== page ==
That’s a very good question. You will not see much, if any, change
in force exerted upon your workpiece by using an air-hydraulic pump,
but it will make it easier and faster to cycle your press. Whether
you pump by hand, or with air or electric hydraulic pumps, they all
produce the same maximum fluid pressure, about 10,000 psi.
If you need more force applied to your workpiece you can do one of
two things, get a press frame and ram rated for higher force, or
confine your pressing to smaller areas.
The force applied to your workpiece is directly related to surface
area. Your press is capable of 20 tons per square inch. If your
workpiece is 4 square inches then you can only exert a maximum of 5
tons per square inch. The converse of this is that with the same 20
ton press you can also exert 80 tons of force upon a dime sized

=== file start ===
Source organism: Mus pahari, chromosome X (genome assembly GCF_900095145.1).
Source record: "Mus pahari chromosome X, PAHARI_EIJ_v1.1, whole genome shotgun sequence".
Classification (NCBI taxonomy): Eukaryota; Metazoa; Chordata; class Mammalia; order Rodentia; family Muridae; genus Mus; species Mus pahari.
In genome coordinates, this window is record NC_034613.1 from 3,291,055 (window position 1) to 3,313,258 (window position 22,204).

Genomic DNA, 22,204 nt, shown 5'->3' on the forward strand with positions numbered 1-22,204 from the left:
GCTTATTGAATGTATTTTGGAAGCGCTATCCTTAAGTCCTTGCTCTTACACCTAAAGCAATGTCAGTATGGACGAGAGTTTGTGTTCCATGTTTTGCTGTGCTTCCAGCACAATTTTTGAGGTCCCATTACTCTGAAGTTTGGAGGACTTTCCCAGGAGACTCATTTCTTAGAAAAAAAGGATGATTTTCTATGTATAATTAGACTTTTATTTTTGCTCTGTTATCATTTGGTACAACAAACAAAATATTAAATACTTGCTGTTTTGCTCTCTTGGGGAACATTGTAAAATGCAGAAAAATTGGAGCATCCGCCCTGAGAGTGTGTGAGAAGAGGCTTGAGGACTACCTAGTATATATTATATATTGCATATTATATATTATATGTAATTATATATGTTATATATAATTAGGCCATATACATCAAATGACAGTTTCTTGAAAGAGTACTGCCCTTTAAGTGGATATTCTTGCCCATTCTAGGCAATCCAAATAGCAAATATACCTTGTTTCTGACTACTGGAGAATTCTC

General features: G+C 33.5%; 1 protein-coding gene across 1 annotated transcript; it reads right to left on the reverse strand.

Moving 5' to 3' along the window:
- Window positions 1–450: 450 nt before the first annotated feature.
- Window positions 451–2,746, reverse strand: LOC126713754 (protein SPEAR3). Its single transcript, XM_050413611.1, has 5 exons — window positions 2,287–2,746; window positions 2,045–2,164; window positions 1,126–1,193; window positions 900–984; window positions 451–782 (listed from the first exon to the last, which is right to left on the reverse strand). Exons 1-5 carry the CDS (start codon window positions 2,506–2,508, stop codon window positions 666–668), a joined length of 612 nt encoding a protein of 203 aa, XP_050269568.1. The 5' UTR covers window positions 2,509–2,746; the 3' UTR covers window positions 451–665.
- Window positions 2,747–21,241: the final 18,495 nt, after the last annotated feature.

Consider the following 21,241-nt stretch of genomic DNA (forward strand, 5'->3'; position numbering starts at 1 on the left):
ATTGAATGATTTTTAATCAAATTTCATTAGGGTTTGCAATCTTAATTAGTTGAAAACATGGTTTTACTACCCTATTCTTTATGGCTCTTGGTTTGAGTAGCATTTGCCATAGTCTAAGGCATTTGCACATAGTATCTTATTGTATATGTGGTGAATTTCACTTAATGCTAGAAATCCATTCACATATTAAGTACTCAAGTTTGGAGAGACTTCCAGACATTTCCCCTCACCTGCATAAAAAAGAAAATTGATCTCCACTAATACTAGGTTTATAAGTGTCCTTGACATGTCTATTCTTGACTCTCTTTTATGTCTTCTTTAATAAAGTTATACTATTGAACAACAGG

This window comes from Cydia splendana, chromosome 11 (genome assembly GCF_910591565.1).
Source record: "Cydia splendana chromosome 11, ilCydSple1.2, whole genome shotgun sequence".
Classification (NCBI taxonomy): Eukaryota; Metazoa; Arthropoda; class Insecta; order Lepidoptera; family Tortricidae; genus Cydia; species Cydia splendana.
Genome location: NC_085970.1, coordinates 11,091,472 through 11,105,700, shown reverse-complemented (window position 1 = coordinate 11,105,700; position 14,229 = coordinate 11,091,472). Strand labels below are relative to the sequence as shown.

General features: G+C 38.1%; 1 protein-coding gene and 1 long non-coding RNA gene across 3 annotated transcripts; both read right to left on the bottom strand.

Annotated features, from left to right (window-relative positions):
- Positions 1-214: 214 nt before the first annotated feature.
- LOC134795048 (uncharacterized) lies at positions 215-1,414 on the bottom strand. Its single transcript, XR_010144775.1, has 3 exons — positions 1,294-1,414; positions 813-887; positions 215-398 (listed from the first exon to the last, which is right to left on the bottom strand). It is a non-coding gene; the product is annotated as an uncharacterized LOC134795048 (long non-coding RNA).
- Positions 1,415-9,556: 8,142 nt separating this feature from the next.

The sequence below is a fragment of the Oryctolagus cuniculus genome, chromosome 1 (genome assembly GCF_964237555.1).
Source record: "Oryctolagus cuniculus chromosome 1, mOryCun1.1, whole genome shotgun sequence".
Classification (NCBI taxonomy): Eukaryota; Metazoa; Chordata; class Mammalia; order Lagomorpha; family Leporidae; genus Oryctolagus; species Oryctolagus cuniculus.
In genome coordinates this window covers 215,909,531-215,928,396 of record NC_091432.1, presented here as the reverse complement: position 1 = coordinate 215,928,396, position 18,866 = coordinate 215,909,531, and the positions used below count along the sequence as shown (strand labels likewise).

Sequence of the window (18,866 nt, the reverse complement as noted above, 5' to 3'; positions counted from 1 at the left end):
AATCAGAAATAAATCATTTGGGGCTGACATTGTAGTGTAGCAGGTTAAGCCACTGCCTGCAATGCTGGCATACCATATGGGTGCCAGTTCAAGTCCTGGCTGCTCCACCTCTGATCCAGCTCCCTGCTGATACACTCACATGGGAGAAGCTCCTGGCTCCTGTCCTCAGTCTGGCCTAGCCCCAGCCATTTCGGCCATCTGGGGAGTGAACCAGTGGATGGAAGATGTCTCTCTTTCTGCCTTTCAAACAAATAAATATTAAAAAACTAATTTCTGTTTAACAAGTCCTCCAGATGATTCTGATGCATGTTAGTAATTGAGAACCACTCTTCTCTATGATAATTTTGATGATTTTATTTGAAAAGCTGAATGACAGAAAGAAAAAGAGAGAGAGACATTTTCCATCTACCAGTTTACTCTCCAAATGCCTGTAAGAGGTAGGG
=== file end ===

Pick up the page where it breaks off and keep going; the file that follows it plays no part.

workpiece. This amount of force is enough to be very dangerous
because a lot of materials break or shatter with less force than 80
tons per square inch.
If you are embossing, try using a smaller piece of urethane, cut a
1" square of 1/16" thick 95 durometer, and press your workpiece
multiple times moving the 1" square around the workpiece. By
observing the force needed per-square-inch to achieve the desired
results you can then calculate if you need a press with more
Air-hydraulic pumps are relatively inexpensive, but they are noisy
and require a lot of air pressure and volume. When you factor in an
air compressor the cost goes up considerably. Electric pumps are more
expensive but are quiet and easy to maintain. Either of these
options will give you faster cycle times but no more force is exerted
on your piece. The drawback with either of these two options is that
they are more difficult to control, things move faster, and you’ll
have less sensitivity to the pressing of your work.
I hope this helps,
or an electric pump, or a manual pump.
The force available is whatever your ram is rated at, how you move
the hydraulic fluid is